Peace Journalism is a form of journalism that frames stories in a way that encourages conflict analysis and a non-violent response.
Peace journalism aims to shed light on structural and cultural causes of violence, as they bear upon the lives of people in a conflict arena, as part of the explanation for violence. It aims to frame conflicts as consisting of many parties, pursuing many goals, rather than a simple dichotomy. An explicit aim of peace journalism is to promote peace initiatives from whatever quarter, and to allow the reader to distinguish between stated positions and real goals.
Peace journalism is a response to traditional war journalism and reportage; practitioners believe that the traditional approach emphasises the current conflict while ignoring the causes or outcomes. A similar approach is found in Preventive journalism, which extends the principles to social, economic, environmental or institutional problems.
Peace Journalism is when editors and reporters make choices - of what stories to report, and how to report them - which create opportunities for society at large to consider and to value non-violent responses to conflict.
It flourishes, under that or similar names, in countries such as South Africa, Colombia and Indonesia, where journalists, like other professionals, tend to ask themselves what contribution they can make to bringing peace in their society.
Journalism in the west, in particular in English-speaking countries, has a different tradition. That is not to say there is no Peace Journalism. There is some, and it is easy to see how there could be more. Plenty of Peace Journalism could be done, in ways entirely in keeping with the methods of western journalists and the expectations of their readers and audiences.
Peace Journalism uses conflict analysis and transformation to update the concepts of balance, fairness and accuracy in reporting.
The Peace Journalism approach provides a new road map tracing the connections between journalists, their sources, the stories they cover and the consequences of their reporting - the ethics of journalistic intervention.
It applies an awareness of non-violence and creativity to the practical job of everyday reporting.
Peace Journalism and balance
The principles of Peace Journalism correspond roughly to the four checklist points put forward in the Reporting the World book.
Some journalists, in some places, use them with the conscious aim of making a contribution to peace. But they are also useful pointers to any journalist who just wants to offer better-balanced reporting. To achieve balance, in the examples considered in RtW seminars, we need more coverage that:
- Illuminates issues of structural and cultural violence, as they bear upon the lives of people in a conflict arena, as part of the explanation for violence;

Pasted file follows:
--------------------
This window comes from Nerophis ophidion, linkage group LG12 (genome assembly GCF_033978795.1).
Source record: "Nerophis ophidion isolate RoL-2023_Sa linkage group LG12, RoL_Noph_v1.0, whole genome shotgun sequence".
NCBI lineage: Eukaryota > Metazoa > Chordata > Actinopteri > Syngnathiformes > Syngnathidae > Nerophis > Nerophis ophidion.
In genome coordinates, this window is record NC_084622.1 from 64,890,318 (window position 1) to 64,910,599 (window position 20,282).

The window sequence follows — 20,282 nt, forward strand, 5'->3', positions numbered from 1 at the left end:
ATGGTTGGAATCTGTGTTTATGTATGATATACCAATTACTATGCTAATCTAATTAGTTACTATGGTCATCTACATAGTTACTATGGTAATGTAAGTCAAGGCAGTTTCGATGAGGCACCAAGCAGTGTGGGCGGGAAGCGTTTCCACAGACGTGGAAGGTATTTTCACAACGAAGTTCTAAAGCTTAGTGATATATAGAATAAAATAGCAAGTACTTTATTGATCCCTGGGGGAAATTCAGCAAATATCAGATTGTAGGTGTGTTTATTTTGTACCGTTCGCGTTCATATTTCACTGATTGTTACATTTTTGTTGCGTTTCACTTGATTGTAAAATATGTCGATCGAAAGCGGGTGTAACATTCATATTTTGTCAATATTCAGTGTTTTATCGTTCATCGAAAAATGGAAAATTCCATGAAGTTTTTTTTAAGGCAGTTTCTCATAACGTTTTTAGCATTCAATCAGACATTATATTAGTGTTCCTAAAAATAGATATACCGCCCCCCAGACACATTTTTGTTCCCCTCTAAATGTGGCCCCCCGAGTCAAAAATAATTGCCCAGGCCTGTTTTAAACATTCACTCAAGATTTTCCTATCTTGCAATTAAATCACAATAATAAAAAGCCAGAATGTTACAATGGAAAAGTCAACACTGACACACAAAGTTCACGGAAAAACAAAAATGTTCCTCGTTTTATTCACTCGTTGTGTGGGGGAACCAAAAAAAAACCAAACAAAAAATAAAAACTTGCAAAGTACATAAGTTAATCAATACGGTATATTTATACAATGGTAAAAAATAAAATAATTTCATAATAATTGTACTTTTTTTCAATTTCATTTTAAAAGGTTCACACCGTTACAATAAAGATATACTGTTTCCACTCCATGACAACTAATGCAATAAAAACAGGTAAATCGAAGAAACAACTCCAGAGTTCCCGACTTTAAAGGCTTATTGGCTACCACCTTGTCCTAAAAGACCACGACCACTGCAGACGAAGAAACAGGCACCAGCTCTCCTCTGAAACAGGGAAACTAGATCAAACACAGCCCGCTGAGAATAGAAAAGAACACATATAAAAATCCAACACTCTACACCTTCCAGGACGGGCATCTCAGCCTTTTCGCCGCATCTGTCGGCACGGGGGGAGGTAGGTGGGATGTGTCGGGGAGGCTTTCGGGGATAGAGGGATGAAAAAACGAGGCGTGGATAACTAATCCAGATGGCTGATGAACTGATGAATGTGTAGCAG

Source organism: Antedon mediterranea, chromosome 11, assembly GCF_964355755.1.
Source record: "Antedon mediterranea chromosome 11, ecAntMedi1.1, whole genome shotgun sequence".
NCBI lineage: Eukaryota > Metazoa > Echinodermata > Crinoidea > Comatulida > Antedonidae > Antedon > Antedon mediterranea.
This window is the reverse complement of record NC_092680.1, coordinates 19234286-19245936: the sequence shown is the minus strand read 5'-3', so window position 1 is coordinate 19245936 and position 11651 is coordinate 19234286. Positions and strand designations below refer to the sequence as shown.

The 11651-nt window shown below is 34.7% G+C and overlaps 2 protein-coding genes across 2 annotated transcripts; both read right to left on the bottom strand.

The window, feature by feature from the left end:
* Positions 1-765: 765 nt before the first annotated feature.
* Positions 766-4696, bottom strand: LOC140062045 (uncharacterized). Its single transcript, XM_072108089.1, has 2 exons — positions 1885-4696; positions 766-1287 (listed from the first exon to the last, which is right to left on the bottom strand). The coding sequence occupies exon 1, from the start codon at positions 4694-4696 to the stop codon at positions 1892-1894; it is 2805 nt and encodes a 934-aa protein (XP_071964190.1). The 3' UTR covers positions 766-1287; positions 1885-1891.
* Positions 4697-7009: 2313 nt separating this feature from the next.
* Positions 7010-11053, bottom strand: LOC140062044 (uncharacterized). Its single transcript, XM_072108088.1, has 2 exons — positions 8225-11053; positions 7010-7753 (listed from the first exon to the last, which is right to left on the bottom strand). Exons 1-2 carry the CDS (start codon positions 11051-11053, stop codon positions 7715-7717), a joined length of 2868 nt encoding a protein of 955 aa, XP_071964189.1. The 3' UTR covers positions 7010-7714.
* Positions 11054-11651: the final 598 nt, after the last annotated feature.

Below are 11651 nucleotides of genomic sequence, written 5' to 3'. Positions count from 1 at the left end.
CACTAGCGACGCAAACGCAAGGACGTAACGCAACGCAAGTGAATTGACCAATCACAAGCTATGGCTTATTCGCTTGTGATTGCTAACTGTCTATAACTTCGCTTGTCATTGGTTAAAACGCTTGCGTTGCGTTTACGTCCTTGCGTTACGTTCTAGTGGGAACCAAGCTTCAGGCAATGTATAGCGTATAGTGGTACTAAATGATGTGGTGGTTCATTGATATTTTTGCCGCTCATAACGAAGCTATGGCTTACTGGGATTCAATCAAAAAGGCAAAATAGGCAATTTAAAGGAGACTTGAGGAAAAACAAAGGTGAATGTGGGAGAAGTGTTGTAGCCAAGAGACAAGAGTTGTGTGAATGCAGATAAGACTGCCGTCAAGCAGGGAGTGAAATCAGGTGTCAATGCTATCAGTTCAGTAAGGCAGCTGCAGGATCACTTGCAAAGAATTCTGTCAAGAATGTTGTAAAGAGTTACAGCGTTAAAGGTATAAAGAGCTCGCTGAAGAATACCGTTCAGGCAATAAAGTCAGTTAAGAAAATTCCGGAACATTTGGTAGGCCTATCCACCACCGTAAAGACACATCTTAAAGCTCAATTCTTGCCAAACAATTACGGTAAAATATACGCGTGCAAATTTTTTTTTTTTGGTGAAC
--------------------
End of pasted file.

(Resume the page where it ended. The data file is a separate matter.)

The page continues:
- Frames conflicts as consisting of many parties, pursuing many goals - 'cat's cradle' rather than 'tug of war';
- Makes peace initiatives and images of solutions more visible, whoever suggests them;
- And equips us to distinguish between stated positions, and real goals, when judging whether particular forms of intervention are necessary or desirable.
These are the checklist points and also the basic principles of Peace Journalism. The case made in Reporting the World is that these would help to offer more balanced coverage, helping readers and audiences to form their own views about the conflicts besetting our world and the best way to respond to them.
Main developments of Peace Journalism around the world
RtW directors Jake Lynch and Annabel McGoldrick, along with many others, have provided training and teaching in Peace Journalism to professional journalists and others, in many places around the world. These are just some of the main developments:
- UK - 1997-99 Summer School/conference series at Taplow Court, Bucks
- INDONESIA - Peace Journalism prize, 2000; Peace Journalism training by AJI, the independent journalists’ union, and the British Council, as well as Reporting for Peace training by Internews.
- COLOMBIA - 'Medios Para La Paz', series of conferences and publications for journalists.
- SOUTH AFRICA - the Media Peace Centre, Cape Town, ran a major journalist training programme across Africa.
- AUSTRALIA - MA course in Conflict-resolving media, Centre for Peace and Conflict Studies, University of Sydney, 2000 – ongoing; at University of Queensland, 2005-ongoing. Annual Media Peace Award by Conflict Resolution Network of Australia.
- NEPAL - Peace Journalism training by GTZ, development agency of German government, in cooperation with Nepal Press Council, 2002; editors programme to encourage ‘conflict-sensitive reporting’, ongoing
- TRANSCEND, the international network of invited scholars and practitioners for peace and development, runs occasional on-site courses in Peace Journalism as well as on-line training as part of the TRANSCEND Peace University, from February 2003. See http://www.transcend.org